Study Finds Doctors Rate Pain Symptoms Lower in Patients They Dislike
A new study from the University of Ghent in Belgium, which studied the relationship between health professionals and patients with chronic pain, suggests that clinicians who don't like their patients tend to discount the level of pain they suffer from.
"A specific complaint [was] 'Nobody believes me, no one is taking me seriously,'" said psychology professor and pain expert Ken Prkachin. "You really get that sense when you talk to patients, maybe people are being downgraded because they're also disliked."
The end result is that patients suffering from invisible pain -- pain not resulting from broken bones, for example -- could be receiving inadequate treatment if their health care providers disregard their feelings.
"When you associate dislikability with a person, it's like you change an observer's perception such that they just don't pay close attention to (the person's pain-related) behavior any more," Prkachin explained.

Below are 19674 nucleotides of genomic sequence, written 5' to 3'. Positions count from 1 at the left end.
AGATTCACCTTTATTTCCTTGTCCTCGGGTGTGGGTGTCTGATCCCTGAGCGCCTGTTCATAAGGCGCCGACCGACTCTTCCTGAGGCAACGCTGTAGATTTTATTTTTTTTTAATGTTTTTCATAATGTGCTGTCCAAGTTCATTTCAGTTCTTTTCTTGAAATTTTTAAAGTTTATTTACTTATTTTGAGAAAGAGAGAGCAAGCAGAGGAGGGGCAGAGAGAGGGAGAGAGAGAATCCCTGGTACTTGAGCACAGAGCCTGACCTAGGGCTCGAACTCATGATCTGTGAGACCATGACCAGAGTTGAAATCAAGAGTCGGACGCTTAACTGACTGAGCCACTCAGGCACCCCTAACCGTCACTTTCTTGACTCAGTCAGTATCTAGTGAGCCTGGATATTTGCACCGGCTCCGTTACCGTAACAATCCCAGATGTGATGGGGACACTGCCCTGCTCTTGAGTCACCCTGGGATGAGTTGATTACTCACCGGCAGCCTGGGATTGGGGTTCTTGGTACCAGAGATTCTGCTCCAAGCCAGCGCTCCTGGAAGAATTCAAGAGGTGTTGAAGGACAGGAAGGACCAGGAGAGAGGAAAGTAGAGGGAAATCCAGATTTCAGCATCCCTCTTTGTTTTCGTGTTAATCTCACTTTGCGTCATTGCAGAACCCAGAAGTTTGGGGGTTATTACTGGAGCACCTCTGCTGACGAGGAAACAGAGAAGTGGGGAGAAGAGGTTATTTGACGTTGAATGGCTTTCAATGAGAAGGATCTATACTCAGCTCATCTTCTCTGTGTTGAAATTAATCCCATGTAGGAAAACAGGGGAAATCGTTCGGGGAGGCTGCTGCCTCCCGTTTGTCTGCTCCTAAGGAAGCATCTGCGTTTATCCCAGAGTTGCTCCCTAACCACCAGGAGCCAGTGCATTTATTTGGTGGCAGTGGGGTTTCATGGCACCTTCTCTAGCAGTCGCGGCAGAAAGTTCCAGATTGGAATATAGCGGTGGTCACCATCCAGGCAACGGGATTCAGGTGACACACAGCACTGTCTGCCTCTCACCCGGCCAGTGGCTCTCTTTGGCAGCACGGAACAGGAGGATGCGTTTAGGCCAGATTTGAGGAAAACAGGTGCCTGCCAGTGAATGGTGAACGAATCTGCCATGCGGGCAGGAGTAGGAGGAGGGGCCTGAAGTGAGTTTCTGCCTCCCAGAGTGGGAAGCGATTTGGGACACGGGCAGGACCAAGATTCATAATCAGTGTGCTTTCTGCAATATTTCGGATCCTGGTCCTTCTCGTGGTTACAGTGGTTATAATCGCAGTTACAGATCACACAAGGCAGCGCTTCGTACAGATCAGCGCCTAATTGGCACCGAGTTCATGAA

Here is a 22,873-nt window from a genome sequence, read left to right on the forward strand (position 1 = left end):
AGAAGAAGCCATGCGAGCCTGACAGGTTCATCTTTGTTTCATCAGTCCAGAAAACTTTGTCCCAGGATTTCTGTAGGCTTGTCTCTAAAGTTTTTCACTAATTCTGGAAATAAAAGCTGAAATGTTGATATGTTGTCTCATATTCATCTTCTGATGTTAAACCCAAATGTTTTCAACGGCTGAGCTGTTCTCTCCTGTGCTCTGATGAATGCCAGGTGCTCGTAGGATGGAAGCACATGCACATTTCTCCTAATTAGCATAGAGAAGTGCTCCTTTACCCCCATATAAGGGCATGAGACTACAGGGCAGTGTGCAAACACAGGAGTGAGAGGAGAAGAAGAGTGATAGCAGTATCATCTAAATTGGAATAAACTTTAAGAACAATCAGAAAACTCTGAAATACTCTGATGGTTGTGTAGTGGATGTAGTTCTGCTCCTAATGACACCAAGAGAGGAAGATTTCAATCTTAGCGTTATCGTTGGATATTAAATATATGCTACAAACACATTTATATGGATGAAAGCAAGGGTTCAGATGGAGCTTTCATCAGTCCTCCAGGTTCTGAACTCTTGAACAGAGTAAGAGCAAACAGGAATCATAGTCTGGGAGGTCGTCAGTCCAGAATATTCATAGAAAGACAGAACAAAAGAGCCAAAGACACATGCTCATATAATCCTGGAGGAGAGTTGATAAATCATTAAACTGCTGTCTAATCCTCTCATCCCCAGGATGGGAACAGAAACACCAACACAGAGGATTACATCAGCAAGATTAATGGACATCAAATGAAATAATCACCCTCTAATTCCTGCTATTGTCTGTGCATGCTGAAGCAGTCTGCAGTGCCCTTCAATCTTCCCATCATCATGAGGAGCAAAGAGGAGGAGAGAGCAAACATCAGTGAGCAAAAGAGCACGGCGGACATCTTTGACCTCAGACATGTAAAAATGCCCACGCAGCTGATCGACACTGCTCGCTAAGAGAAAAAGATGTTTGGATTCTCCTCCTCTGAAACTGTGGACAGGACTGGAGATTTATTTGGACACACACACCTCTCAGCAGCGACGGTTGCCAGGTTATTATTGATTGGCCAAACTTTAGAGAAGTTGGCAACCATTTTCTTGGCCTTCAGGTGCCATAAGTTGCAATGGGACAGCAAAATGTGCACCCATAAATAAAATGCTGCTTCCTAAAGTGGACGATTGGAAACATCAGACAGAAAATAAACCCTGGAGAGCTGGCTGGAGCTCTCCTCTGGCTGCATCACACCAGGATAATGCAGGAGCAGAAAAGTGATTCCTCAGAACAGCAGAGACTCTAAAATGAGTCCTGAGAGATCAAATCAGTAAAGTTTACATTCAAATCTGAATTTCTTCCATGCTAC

The problem can be compounded by the fact that health professionals see so many patients in pain that they tend to become desensitized to it.
The solution, Prkachin said, could be to increase empathy by "the simple act of encouraging perspective taking — to try to look at it from the other person's point of view, to get in the person's head and understand what's happening to them."